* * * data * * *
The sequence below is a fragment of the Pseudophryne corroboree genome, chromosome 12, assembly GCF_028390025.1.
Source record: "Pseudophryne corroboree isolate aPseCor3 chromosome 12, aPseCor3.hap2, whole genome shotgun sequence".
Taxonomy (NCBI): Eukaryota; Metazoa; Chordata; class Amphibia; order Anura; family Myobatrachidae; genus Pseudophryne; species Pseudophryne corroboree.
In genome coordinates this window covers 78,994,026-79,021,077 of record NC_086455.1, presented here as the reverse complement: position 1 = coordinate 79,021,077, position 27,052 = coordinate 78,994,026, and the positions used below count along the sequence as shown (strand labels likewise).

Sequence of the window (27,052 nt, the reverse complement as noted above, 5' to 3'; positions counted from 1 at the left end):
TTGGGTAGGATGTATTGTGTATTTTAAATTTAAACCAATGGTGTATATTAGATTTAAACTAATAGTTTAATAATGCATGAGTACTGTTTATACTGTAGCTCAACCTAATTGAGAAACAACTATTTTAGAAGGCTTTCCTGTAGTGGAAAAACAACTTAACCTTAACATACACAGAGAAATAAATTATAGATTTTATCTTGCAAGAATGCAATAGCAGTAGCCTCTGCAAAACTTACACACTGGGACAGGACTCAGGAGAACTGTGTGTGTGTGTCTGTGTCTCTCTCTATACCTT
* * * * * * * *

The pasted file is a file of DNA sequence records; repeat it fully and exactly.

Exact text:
The sequence below is a fragment of the Pseudophryne corroboree genome, chromosome 12, assembly GCF_028390025.1.
Source record: "Pseudophryne corroboree isolate aPseCor3 chromosome 12, aPseCor3.hap2, whole genome shotgun sequence".
Taxonomy (NCBI): Eukaryota; Metazoa; Chordata; class Amphibia; order Anura; family Myobatrachidae; genus Pseudophryne; species Pseudophryne corroboree.
In genome coordinates this window covers 78,994,026-79,021,077 of record NC_086455.1, presented here as the reverse complement: position 1 = coordinate 79,021,077, position 27,052 = coordinate 78,994,026, and the positions used below count along the sequence as shown (strand labels likewise).

Sequence of the window (27,052 nt, the reverse complement as noted above, 5' to 3'; positions counted from 1 at the left end):
TTGGGTAGGATGTATTGTGTATTTTAAATTTAAACCAATGGTGTATATTAGATTTAAACTAATAGTTTAATAATGCATGAGTACTGTTTATACTGTAGCTCAACCTAATTGAGAAACAACTATTTTAGAAGGCTTTCCTGTAGTGGAAAAACAACTTAACCTTAACATACACAGAGAAATAAATTATAGATTTTATCTTGCAAGAATGCAATAGCAGTAGCCTCTGCAAAACTTACACACTGGGACAGGACTCAGGAGAACTGTGTGTGTGTGTCTGTGTCTCTCTCTATACCTT